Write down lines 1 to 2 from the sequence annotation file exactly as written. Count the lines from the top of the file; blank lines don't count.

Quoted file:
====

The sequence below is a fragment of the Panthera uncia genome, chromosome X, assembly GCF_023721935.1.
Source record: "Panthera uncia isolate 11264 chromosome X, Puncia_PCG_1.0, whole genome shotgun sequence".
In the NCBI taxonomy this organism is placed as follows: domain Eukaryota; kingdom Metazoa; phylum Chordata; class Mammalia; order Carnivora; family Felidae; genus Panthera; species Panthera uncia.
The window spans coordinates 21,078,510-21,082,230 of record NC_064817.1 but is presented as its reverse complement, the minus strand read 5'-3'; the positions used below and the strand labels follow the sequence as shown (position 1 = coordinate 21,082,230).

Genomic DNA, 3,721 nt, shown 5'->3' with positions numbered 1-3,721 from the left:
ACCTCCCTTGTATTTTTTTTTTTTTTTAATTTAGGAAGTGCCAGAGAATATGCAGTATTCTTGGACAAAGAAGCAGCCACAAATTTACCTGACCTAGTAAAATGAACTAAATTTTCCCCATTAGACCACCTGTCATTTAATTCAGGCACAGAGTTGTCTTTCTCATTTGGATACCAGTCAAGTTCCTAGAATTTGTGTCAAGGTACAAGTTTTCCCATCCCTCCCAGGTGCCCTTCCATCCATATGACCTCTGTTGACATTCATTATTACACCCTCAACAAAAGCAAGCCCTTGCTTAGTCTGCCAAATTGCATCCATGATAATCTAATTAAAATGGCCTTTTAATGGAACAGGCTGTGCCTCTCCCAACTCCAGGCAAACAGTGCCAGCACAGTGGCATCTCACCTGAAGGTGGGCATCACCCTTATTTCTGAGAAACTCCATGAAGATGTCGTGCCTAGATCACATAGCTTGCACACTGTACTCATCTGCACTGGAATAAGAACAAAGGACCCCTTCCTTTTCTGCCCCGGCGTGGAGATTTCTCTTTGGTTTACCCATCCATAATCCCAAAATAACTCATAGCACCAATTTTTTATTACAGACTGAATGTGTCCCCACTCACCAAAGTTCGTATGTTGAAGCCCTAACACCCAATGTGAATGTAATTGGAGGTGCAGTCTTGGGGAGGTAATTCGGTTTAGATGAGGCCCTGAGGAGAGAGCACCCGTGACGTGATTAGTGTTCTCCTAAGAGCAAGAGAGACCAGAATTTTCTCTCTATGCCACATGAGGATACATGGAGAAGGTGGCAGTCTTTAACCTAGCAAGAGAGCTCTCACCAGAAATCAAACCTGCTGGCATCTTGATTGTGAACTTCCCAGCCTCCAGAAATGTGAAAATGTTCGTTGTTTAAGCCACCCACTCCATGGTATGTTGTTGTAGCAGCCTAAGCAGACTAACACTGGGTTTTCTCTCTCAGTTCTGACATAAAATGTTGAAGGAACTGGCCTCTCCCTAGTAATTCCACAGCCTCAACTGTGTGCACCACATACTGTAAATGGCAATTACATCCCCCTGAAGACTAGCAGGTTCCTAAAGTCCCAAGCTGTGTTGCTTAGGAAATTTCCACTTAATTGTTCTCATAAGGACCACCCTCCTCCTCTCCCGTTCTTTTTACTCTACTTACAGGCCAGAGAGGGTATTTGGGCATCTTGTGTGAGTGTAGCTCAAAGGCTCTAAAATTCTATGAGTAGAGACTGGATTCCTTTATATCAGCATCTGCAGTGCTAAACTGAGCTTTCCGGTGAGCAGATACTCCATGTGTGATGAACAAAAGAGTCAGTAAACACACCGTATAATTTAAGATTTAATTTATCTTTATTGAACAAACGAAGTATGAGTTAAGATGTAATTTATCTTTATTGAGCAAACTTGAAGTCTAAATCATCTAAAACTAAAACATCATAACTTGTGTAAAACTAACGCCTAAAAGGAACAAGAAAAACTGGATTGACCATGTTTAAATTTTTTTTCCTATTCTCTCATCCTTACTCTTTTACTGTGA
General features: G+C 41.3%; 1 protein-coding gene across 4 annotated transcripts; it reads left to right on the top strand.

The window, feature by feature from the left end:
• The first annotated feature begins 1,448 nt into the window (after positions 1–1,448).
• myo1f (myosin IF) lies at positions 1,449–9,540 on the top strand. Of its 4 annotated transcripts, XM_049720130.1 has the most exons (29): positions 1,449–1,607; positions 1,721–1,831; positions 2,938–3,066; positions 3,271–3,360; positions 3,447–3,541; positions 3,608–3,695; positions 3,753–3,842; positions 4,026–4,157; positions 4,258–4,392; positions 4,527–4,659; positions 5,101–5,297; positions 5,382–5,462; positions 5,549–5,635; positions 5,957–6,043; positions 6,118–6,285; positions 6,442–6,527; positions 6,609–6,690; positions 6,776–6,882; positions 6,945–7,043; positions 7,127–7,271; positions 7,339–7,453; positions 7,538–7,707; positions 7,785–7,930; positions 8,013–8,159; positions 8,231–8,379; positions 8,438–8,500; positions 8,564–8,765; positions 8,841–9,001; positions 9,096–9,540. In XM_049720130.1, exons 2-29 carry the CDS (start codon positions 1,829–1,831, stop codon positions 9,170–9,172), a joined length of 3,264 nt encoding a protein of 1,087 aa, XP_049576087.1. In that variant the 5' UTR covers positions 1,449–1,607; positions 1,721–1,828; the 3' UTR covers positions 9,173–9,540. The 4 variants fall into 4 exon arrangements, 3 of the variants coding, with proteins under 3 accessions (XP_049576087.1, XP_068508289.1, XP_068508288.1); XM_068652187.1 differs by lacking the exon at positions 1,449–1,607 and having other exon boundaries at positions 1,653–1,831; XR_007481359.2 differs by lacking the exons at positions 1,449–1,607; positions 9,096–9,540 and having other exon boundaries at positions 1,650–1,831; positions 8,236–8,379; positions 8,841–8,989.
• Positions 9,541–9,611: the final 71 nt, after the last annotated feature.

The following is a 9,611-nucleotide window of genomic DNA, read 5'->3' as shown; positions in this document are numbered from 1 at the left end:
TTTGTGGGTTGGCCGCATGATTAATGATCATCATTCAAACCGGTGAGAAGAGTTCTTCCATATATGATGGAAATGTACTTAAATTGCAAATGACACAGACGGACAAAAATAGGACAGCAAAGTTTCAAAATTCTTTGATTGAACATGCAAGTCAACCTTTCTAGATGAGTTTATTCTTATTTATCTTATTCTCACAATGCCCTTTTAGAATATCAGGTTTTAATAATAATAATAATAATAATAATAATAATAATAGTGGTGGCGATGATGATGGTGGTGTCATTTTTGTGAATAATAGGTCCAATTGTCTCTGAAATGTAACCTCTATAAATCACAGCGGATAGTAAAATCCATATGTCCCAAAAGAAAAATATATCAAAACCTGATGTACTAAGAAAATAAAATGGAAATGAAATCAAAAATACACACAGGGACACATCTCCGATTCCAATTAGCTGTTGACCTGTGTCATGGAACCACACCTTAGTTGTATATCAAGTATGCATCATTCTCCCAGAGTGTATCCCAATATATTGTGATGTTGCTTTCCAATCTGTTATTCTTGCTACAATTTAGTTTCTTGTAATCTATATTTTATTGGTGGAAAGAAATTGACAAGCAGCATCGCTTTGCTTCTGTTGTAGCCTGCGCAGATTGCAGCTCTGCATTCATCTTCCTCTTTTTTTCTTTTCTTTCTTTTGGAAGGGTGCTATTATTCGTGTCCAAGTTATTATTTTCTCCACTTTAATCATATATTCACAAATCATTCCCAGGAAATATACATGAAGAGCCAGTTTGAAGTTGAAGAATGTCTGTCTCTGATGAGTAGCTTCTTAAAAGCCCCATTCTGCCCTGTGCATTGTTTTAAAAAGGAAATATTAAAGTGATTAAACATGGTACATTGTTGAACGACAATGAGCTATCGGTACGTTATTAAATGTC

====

The sequence below is a fragment of the Panthera uncia genome, chromosome X, assembly GCF_023721935.1.
Source record: "Panthera uncia isolate 11264 chromosome X, Puncia_PCG_1.0, whole genome shotgun sequence".